The court accordingly rejected the merits of Trinity’s first argument but failed to address the merits of Trinity’s second argument based on Nuss’s testimony. The court also failed to acknowledge that Trinity did not use the shrinking-back rule in calculating the base period QREs in its amended tax returns, and therefore the base period QREs already excluded any QREs incurred that were less than 80% of an entire project. The same order provided that “[o]ther than Trinity’s consistency argument, the Court credits the testimony of Trinity’s witnesses and finds Trinity’s calculation to be a reasonable estimate of the base amount.”
After additional briefing, the district court issued its final judgment holding that Trinity was entitled to $135,787.60 in tax credit for 1994 and $0 for 1995. Trinity now appeals.
“The standard of review for a bench trial is well established: findings of fact are reviewed for clear error and legal issues are reviewed de novo.”8 A fact finding “is clearly erroneous if it is without substantial evidence to support it, the court misinterpreted the effect of the evidence, or this court is convinced that the findings are against the preponderance of credible testimony.”9 Mixed questions of law and fact are also reviewed de novo.10
Trinity first contends that the district court erred in applying the consistency rule in calculating its base period QREs. We begin with an overview of the research tax credit calculation and the consistency rule, and then consider Trinity’s position regarding the consistency rule.
Under I.R.C. § 41, companies can claim a 20% credit for QREs that exceed what they spent in an earlier comparison period.11 Using the terminology of the I.R.C., the research tax credit is calculated as follows:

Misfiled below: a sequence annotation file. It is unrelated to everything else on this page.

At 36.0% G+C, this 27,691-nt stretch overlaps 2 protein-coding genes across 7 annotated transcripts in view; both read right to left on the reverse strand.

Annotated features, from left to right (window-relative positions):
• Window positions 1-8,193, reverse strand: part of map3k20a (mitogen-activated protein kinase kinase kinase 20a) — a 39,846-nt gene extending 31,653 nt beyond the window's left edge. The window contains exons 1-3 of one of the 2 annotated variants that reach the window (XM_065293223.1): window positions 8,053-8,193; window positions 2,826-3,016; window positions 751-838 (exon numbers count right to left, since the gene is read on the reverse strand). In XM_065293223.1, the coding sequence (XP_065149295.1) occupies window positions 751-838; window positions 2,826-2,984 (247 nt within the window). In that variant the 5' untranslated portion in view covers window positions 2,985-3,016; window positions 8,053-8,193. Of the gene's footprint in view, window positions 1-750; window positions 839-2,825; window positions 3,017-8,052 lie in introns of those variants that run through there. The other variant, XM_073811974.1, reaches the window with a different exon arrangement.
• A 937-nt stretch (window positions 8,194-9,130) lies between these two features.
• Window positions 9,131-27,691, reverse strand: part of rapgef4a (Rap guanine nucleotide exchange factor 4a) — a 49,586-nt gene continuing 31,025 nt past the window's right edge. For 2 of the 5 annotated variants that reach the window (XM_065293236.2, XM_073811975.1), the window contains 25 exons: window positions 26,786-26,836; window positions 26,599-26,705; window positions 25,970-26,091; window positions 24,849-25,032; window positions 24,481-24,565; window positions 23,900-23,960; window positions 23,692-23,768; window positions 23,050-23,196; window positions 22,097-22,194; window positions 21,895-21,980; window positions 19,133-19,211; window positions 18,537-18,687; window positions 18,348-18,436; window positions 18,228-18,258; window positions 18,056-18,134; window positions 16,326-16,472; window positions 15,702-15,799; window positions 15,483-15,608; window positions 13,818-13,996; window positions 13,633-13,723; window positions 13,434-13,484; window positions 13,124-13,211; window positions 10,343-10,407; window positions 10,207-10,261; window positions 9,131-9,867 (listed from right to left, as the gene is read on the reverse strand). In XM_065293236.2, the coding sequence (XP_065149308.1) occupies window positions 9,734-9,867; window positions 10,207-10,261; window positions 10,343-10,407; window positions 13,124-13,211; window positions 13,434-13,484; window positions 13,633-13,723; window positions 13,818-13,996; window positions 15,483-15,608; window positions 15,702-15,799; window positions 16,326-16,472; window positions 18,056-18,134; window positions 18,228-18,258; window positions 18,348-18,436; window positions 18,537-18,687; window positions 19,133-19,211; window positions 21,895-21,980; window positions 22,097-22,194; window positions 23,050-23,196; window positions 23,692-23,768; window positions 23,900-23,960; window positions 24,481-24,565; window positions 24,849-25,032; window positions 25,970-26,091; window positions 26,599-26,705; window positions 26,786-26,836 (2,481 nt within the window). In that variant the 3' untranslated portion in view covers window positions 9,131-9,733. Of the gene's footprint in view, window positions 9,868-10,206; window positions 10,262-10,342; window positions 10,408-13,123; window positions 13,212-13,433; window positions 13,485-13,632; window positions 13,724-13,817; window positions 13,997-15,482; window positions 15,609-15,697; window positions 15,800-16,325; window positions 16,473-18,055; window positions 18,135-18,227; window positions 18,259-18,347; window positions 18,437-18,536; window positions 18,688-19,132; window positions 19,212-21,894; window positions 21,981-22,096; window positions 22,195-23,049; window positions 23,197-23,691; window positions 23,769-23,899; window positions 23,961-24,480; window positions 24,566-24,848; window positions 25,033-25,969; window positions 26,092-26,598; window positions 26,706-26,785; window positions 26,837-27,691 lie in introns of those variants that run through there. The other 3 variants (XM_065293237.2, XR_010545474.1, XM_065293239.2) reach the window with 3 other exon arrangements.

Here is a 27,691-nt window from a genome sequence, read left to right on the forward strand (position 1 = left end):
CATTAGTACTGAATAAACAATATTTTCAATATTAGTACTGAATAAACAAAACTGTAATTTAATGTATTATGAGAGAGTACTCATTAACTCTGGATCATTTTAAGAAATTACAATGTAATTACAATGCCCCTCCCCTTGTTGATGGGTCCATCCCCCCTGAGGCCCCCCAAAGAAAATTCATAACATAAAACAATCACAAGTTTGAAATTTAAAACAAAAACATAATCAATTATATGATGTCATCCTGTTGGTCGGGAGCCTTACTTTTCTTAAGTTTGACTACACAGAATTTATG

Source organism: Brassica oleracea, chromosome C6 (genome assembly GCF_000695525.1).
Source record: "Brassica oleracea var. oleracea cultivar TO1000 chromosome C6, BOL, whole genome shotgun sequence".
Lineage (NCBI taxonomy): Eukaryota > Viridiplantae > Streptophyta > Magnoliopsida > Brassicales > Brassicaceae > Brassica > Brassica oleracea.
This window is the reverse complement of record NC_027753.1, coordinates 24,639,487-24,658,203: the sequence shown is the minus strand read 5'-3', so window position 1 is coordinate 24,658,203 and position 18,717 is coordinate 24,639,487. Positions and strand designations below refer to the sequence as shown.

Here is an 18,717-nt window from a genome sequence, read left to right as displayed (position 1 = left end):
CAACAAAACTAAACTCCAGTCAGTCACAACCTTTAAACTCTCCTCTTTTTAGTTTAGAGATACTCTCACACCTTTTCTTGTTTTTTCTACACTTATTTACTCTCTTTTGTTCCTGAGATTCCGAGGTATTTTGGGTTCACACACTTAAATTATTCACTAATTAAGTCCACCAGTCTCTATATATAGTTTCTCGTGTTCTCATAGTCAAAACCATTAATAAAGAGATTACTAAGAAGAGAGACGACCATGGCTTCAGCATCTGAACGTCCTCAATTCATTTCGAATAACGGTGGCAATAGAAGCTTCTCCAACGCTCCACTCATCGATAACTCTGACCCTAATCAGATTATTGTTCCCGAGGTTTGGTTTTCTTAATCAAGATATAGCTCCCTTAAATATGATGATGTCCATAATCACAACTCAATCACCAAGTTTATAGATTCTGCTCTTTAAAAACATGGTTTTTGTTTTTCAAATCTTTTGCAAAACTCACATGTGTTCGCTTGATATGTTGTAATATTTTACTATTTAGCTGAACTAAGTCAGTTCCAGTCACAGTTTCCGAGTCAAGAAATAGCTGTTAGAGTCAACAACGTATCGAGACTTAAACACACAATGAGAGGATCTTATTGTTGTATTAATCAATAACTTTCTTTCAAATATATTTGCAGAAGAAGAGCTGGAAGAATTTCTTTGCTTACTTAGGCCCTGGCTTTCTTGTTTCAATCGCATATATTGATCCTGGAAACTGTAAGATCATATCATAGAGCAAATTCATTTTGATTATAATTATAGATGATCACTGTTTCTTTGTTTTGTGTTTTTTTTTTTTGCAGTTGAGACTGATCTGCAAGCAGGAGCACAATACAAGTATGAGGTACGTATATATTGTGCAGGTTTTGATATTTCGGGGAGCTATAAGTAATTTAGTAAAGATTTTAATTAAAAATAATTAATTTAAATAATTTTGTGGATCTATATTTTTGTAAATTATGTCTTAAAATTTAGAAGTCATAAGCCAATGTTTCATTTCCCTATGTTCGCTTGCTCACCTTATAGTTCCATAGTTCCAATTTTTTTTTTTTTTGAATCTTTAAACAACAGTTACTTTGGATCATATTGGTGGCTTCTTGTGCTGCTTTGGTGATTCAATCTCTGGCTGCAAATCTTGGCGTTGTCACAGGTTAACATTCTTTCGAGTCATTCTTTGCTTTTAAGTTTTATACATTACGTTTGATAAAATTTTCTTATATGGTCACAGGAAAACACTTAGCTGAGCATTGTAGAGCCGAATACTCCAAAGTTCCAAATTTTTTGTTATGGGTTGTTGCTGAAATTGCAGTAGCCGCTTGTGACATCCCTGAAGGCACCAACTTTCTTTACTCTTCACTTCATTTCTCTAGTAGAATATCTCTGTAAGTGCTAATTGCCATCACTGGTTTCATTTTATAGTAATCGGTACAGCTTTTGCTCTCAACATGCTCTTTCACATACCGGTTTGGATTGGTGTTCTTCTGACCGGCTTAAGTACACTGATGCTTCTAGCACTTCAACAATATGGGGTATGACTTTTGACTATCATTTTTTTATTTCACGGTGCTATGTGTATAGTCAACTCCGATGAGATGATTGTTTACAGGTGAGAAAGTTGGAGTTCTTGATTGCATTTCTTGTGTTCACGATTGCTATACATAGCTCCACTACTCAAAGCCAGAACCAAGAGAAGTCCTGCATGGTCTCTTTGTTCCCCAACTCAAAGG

• Research credit = the lesser of: 20% x (claim year QREs—base amount), and 20% x (50% x claim year QREs);12
• Base amount = fixed base percentage x average annual gross receipts for the four years preceding claim year;13
• Fixed base percentage = aggregate base period QREs/aggregate base period gross receipts, where base period here = taxable year ending 3/31/1985 through taxable year ending 3/31/1989.14
The research tax credit can be summarized in the following formula:
To constitute QREs, four requirements must be met:
(1) the expenses must be of the type deductible under I.R.C. § 174; (2) the research must be undertaken “for the purpose of discovering information … which is technological in nature;” (3) the application of that information must be “intended to be useful in the development of a new or improved business component of the taxpayer;” and (4) substantially all of the research activities must “constitute elements of a process of experimentation.”15
Under Treasury regulations, the fourth requirement is met if 80% or more of the research activities constitute elements of a process of experimentation.16
This four-part QRE test is to be applied separately to each business component of the taxpayer, which is defined to include any product held for sale, lease, or license, or used by the taxpayer in its trade or business.17 If, however, each of the four requirements is not met with respect to an entire business component, the shrinking-back rule under Treasury Regulation § 1.41–4(b)(2) is implicated. Under the shrinking-back rule, these four requirements “are to be applied first at the level of the discrete business component,” but “[i]f these requirements are not met at that level, then they apply at the most significant subset of elements of the product.”18 “This shrinking back of the product is to continue until either a subset of elements of the product that satisfies the requirements is reached, or the most basic element of the product is reached and such element fails to satisfy the test.”19 Accordingly, the rule “is applied only if a taxpayer does not satisfy the [four requirements] with respect to the overall business component.”20